The right cardiovascular exercise is important for almost all types of fitness goals. But not all people like the same type of cardio. Jogging is usually though as the most common form, but there are many others and you need to know all of them to design the ideal workout. As you can imagine, there are advantages and disadvantages to each and you want to discover what type of cardio best suits you or your client.
Steady State Distance Cardio
This type of cardio is sometimes also called continuous training. It usually includes performing aerobic exercise at a constant pace for a certain amount of time without a break.
Examples include jogging, walking, or riding a bicycle for a time between 20 and 60 minutes. This type of cardio is often best for beginners because they can go at their own pace and gradually increase the length of their workouts.
Circuit training includes alternating between aerobic and anaerobic activity to increase workout efforts. One possible example could be jogging or running for a few minutes and then doing pull-ups or sit-ups afterwards. As you probably know, circuit training is usually performed in a circle with various stations where different exercises can be done.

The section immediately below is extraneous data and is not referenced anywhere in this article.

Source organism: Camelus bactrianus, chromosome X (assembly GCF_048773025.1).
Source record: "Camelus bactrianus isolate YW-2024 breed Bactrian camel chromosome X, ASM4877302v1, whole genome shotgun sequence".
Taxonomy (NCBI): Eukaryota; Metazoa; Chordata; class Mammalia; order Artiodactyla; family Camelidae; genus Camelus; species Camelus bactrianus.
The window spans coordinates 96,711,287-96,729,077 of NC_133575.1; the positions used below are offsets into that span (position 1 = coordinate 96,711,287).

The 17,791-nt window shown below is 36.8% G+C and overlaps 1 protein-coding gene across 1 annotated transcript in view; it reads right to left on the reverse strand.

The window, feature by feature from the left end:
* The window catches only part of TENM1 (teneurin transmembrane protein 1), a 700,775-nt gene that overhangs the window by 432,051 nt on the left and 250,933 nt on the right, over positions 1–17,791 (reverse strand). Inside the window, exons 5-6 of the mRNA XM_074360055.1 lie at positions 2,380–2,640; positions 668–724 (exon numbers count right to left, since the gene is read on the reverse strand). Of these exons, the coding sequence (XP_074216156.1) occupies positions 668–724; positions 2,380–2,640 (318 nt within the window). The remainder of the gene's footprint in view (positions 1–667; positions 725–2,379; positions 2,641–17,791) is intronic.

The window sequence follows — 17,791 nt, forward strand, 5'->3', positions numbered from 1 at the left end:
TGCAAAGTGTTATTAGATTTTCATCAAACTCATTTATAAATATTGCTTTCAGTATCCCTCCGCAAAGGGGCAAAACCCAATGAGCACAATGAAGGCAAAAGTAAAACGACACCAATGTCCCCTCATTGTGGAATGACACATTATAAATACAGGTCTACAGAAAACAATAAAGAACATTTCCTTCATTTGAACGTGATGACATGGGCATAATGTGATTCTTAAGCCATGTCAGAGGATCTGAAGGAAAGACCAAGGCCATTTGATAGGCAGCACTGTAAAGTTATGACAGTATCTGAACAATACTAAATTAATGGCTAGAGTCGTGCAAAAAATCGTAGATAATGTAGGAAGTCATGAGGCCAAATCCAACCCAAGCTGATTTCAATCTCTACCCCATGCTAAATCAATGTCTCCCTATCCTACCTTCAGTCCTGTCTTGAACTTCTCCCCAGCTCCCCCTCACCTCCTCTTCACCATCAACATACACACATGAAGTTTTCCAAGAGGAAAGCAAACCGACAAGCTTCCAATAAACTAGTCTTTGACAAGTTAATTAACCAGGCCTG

This makes it a great choice for group training and is often said to be more fun than normal cardio. Some fitness coaches choose circuit training when there is only little time for a workout because it includes both cardio and strength training.
High Intensity Interval Training (HIIT) includes performing different aerobic exercises at high-intensity levels for a short period of time, followed by a slower rest period. During the rest period, the same exercise is performed but at a much slower pace.
The high-intensity periods are meant to push your body toward its metabolic limits. This means you basically go as hard as you can, while the low-intensity intervals help you recover and prepare for the next round.
Cross training contains more than one type of cardio. For example, this can be done by including more than one piece of equipment in one training session. For instance, someone could exercise 5 minutes on a stair stepper and then another 5 minutes on a treadmill.
You can also cross train by choosing a different piece of equipment in each workout or from week to week. This decreases boredom and helps people get used to different types of activities.